Intelligence is not Artificial

Why the Singularity is not Coming any Time Soon And Other Meditations on the Post-Human Condition and the Future of Intelligence

by piero scaruffi
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(These are excerpts from my book "Intelligence is not Artificial")

Footnotes in the History of Artificial Intelligence

There were many side tracks that didn't become as popular as expert systems and neural networks.

At the famous conference on A.I. of 1956 there was a third proposal for A.I. research. The Boston-based mathematician Ray Solomonoff presented "An Inductive Inference Machine" for machine learning. Induction is the kind of learning that allows us to apply what we learned in one case to other cases. His method used Bayesian reasoning, i.e. it introduced probabilities in machine learning. Alas, Solomonoff's inductive inference is not computable, although some algorithms can approximate it in order to make it run on a computer.

The robot Shakey (1969), built at the Stanford Research Institute (SRI) by Charles Rosen's team, was the vanguard of autonomous vehicles. In 1971 the Shakey project at SRI made the leap to a more powerful machine (a PDP-10) with a hard-disk of almost 1 megabyte (which in those days cost about a million dollar) and made some valuable contributions to the field: the STRIPs planner, developed by Richard Fikes and Nils Nilsson, and the A* heuristic search algorithm (that would remain the most used algorithm in its class for half a century).specific domains.

Cordell Green experimented at Stanford with automatic programming, software that can write software the same way a software engineer does (“Application of Theorem Proving to Problem Solving”, 1969).

In 1961 Melvin Maron, a philosopher working at the RAND Corporation, suggested a statistical approach to analyze language (technically speaking, a “naive Bayes classifier”). IBM's Shoebox (1964) debuted speech recognition. Conversational agents such as Conversational agents such as Daniel Bobrow's Student (1964), Joe Weizenbaum's Eliza (1966) and Terry Winograd's Shrdlu (1972), all from the MIT, as well as LUNAR (1973), built by William Woods at nearby Bolt Beranek and Newman to answer questions about moon rocks, were the first practical implementations of natural language processing.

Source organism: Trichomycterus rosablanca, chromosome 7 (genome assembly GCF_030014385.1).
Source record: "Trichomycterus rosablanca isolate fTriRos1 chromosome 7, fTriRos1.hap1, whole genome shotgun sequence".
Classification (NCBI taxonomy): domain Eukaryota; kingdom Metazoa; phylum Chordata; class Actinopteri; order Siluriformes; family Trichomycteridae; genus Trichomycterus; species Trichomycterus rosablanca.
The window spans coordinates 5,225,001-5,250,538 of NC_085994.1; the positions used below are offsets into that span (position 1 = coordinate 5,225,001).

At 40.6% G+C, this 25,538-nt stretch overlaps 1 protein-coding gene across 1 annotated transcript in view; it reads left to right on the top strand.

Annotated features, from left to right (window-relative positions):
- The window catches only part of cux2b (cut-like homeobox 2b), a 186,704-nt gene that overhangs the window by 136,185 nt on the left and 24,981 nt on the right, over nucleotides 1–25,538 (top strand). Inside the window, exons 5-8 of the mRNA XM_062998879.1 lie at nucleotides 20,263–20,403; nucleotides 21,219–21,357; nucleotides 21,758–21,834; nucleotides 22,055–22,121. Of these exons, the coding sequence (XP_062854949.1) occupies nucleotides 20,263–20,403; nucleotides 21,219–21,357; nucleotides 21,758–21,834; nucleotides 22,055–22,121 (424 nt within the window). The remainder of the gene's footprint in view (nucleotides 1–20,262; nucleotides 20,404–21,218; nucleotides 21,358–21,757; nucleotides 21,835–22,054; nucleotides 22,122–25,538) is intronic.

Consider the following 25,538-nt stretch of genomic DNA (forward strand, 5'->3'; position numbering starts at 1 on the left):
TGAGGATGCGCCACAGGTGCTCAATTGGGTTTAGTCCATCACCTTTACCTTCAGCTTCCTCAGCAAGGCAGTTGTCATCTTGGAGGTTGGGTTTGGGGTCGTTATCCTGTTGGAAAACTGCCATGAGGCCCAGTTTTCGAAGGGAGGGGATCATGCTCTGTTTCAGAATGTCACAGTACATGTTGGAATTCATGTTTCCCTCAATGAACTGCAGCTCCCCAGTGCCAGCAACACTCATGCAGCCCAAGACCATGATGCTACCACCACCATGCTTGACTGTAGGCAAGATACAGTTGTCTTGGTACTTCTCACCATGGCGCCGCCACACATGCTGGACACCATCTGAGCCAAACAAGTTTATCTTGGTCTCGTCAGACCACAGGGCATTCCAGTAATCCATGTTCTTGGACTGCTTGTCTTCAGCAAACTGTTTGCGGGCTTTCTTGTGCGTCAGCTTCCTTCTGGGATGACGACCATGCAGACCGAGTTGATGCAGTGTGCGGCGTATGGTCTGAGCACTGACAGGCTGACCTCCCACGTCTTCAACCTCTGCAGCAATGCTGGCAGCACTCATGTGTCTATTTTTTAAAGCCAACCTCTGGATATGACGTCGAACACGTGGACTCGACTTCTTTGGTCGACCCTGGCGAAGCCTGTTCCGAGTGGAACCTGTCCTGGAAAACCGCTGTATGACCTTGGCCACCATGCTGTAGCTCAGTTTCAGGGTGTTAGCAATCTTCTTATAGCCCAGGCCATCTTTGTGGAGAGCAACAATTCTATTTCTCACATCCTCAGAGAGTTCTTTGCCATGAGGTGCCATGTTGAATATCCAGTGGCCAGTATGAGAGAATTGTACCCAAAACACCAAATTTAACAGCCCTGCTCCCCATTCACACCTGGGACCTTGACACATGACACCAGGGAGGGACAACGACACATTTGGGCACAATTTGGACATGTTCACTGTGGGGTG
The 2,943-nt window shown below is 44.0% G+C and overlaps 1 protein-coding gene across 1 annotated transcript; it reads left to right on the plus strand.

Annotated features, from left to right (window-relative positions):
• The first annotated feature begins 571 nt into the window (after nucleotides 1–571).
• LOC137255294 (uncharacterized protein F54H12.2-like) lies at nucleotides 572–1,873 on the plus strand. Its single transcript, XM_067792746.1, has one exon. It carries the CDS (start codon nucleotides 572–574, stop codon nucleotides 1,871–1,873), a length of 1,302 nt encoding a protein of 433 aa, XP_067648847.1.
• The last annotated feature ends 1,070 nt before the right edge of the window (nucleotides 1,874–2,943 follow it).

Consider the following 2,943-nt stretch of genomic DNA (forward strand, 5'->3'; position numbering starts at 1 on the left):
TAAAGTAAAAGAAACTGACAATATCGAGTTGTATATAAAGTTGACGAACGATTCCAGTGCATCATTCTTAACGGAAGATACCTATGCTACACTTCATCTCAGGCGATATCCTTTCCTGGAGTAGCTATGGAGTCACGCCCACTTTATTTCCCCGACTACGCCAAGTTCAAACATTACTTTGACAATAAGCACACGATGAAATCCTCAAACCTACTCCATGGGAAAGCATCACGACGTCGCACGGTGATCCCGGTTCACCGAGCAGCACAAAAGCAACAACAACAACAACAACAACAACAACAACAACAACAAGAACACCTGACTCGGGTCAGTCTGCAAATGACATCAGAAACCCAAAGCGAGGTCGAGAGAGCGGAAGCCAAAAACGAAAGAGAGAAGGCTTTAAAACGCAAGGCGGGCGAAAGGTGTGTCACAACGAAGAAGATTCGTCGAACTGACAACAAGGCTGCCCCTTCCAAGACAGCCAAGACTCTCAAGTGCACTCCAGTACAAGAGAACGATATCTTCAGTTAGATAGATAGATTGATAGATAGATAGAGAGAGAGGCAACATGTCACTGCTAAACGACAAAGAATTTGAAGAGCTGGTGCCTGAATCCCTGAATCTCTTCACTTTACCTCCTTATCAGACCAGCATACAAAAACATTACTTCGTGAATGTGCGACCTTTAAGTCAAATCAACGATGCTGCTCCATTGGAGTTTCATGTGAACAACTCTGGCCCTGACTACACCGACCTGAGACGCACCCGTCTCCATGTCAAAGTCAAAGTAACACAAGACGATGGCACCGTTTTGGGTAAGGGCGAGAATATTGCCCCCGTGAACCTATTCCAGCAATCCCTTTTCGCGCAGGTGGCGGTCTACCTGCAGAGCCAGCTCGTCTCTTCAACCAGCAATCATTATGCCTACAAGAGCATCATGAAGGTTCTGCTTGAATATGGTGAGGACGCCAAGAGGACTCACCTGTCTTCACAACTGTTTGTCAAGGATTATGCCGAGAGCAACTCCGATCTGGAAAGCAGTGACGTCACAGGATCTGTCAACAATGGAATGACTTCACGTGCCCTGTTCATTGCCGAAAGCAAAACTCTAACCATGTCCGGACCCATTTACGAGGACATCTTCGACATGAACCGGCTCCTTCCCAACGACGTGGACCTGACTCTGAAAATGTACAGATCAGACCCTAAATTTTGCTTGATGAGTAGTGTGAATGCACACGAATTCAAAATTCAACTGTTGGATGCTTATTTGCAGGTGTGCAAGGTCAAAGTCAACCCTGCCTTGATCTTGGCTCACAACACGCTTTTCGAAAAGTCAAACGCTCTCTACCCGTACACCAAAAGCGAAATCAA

In 1968 Peter Toma founded Systran to commercialize machine-translation systems. The discipline of Machine Translation actually predates Artificial Intelligence. Yehoshua Bar-Hillel organized the first International Conference on Machine Translation in 1952 at the MIT. In 1954 Leon Dostert's team at Georgetown University and Cuthbert Hurd's team at IBM demonstrated a machine-translation system, one of the first non-numerical applications of the digital computer. (For the record, in 1958 the same Bar-Hillel who had jumpstarted the field published a "proof" that machine translation is impossible without common-sense knowledge).

Refining an idea pioneered by the German engineer Ingo Rechenberg at the Technical University of Berlin in his thesis "Evolution Strategies" (1971), John Holland at the University of Michigan introduced a different way to construct programs by using "genetic algorithms" (1975), the software equivalent of the rules used by biological evolution: instead of writing a program to solve a problem, let a population of programs evolve (according to some algorithms) to become more and more "fit" (better and better at finding solutions to that problem). In 1976 Richard Laing at the same university introduced the paradigm of self-replication by self-inspection ("Automaton Models of Reproduction by Self-inspection") that 27 years later would be employed by Jackrit Suthakorn and Gregory Chirikjian at John Hopkins University to build a rudimentary self-replicating robot (“An Autonomous Self-Replicating Robotic System”, 2003).

In 1990 Carver Mead at Caltech described a "neuromorphic" processor, a processor that emulates the human brain.

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